|Honored by:||The Federated Garden Clubs of Iowa, the College of Liberal Arts and Sciences, Irene Swanson, Mildred Hollander, David & Dolores DoBell, Linda Bracken, and Arlan & Elizabeth McClurkin|
|Brick location:||PAVER:14 and PAVER:29 map|
Jane Cox is an unusually talented woman, as many people have expressed, and one that deserves significant recognition for her contribution to the arts. Her recent accomplishment of "Yellow Rose of Suffrage" showed once again Jane's whole and involved commitment toward any theater production be it large or small. Her extensive research thoughtful consideration when writing and exhaustive rehearsals have paid off in this production that is now drawing national attention.
I know I am not the only person to speak so highly of Jane's professional efforts and the contribution she has made to the arts to Iowa State University and to women in general by bringing life to the struggle of a right that to us now seems so fundamental. Therefore I want to take this opportunity to shed some light on a side of Jane Cox that many people do not see; namely she is a wonderful aunt.
When I was a child I eagerly looked forward to our yearly trip to "Aunt Jane's." We would kick off the visit with a movie (often a Peter Sellers Pink Panther movie) and my Aunt Jane would remember (word for word) some of the film's funniest lines. She would then weave these lines into the conversation for the next several days, probably not unlike a musician creating variations on a theme. Our movies were unquestionably followed by a trip to the Blue Cow Ice Cream store where it was unthinkable not to buy an extra ice cream cone for the dog. During our visits, I would often spend hours with her by her closets trying on dresses from faraway places, waving fans from "real" gypsies and learning the lyrics to a new Broadway musical.
As I've gotten older, Aunt Jane has taught me to appreciate a side of life that I believe needs to be nurtured in all of us, that side that lets go of the mundane and mediocre in order to fully embrace the adventures of life. She has taught me through example of the great joy of travel -- not just to the standard places on the All-American travel checklist but to places such as Cairo and Russia. She has always stressed the importance of hard work -- not for money but for self-satisfaction. One of her favorite quotations is "Nothing great was ever achieved in moderation." She has finally made me believe that sometimes the reason for buying a dress is not because you will "get a lot of good out it" but because it makes you feel beautiful. She is to this day the only person I know who spends more money on fresh-cut roses than groceries.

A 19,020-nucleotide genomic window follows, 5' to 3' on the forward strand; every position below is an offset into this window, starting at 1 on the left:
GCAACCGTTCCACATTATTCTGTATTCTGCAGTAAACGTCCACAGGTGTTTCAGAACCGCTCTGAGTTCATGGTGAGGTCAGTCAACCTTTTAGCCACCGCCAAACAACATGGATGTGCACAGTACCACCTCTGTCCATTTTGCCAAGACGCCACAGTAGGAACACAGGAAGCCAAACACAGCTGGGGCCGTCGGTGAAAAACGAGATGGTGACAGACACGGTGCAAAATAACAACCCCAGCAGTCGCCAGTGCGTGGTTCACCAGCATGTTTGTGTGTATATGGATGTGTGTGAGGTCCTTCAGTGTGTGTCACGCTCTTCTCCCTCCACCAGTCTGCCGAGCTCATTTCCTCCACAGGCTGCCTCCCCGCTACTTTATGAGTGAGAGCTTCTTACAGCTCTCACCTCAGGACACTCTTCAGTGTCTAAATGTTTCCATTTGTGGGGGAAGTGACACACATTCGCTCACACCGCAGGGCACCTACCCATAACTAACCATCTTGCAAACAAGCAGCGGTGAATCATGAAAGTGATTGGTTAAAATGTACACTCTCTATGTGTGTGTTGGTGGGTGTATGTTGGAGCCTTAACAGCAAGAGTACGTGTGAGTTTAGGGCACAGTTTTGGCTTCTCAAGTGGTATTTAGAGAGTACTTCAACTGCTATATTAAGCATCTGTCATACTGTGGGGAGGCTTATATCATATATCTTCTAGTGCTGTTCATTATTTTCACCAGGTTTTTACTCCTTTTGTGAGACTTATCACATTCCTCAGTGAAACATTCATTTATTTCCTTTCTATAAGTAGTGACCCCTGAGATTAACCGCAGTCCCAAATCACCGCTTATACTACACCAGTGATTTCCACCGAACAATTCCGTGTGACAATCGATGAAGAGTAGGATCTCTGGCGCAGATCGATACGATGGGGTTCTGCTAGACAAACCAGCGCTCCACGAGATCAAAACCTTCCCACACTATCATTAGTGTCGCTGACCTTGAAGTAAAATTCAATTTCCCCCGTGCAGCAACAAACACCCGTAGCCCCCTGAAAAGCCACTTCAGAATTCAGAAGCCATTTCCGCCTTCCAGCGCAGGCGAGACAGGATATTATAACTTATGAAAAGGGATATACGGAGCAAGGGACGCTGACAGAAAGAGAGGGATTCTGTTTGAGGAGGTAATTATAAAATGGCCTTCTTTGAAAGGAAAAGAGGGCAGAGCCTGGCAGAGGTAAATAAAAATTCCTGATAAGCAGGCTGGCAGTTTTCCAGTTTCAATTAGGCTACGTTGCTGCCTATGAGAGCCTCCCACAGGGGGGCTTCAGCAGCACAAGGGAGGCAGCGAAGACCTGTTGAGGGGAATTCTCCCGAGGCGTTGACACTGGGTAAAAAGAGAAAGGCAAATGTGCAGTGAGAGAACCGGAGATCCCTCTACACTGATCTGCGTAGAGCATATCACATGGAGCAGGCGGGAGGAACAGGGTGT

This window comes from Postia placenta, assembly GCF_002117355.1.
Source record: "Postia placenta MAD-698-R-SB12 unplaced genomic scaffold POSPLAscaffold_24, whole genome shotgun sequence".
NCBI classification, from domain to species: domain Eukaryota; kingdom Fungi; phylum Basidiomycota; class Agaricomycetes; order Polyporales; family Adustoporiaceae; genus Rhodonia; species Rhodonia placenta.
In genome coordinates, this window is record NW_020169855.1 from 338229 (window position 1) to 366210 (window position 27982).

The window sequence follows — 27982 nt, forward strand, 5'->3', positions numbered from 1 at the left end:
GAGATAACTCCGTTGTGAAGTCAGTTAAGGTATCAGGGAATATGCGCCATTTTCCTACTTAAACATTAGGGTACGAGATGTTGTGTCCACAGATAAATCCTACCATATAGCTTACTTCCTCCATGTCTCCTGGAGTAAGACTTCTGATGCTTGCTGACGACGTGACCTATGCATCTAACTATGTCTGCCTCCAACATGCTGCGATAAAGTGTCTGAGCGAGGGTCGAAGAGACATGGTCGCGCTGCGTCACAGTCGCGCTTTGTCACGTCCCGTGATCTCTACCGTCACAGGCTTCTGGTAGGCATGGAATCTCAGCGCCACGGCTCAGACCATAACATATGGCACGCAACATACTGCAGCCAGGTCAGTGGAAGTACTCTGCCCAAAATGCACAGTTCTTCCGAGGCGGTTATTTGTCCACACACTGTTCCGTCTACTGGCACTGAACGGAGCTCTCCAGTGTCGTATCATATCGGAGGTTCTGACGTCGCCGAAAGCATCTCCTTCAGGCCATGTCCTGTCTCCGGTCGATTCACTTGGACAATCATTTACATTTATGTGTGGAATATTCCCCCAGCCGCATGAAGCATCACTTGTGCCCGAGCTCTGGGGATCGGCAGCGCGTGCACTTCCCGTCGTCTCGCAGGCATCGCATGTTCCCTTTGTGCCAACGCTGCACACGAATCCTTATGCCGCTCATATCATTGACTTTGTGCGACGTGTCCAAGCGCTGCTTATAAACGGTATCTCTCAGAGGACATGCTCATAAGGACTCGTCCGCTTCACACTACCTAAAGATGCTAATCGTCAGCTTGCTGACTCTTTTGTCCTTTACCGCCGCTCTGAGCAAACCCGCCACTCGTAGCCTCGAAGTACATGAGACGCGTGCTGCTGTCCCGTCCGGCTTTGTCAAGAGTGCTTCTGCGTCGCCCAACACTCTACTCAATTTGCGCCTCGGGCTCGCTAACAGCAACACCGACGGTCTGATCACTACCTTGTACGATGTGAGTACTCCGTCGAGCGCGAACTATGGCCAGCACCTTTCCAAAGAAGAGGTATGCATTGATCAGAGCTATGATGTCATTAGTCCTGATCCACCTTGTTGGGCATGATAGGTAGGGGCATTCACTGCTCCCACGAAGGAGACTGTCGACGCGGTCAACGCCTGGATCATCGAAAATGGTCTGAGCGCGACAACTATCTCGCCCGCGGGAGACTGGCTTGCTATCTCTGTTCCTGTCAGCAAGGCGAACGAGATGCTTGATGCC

She has great compassion for those people caught in situations where they are not free to exercise choice -- whether held captive by political boundaries or the boundaries of their own education. But at the same time she has a passionate intolerance for ignorance. She has shown me the therapy in having a nice quiet dinner with a glass of wine. She has helped instill in me a love of chicory coffee, Emily Dickinson poetry and Irish lace. As I have combated the Chicago business world, Aunt Jane has helped me understand that women can be independent, assertive, successful business people without giving up their feminine qualities.
Aunt Jane has taught me both through her words as well as through her actions that life is an adventure just waiting to be experienced. I am truly honored to help contribute toward her plaque. Iowa State University is lucky to have her on the staff .. but I feel lucky to have her in the family album.
Linda K. Bracken
Jane Fee Cox
Associate Professor of Theatre &
Creator of "The Yellow Rose of Suffrage"
"To the wrongs that
to the right that needs
assistance, to the future in the distance,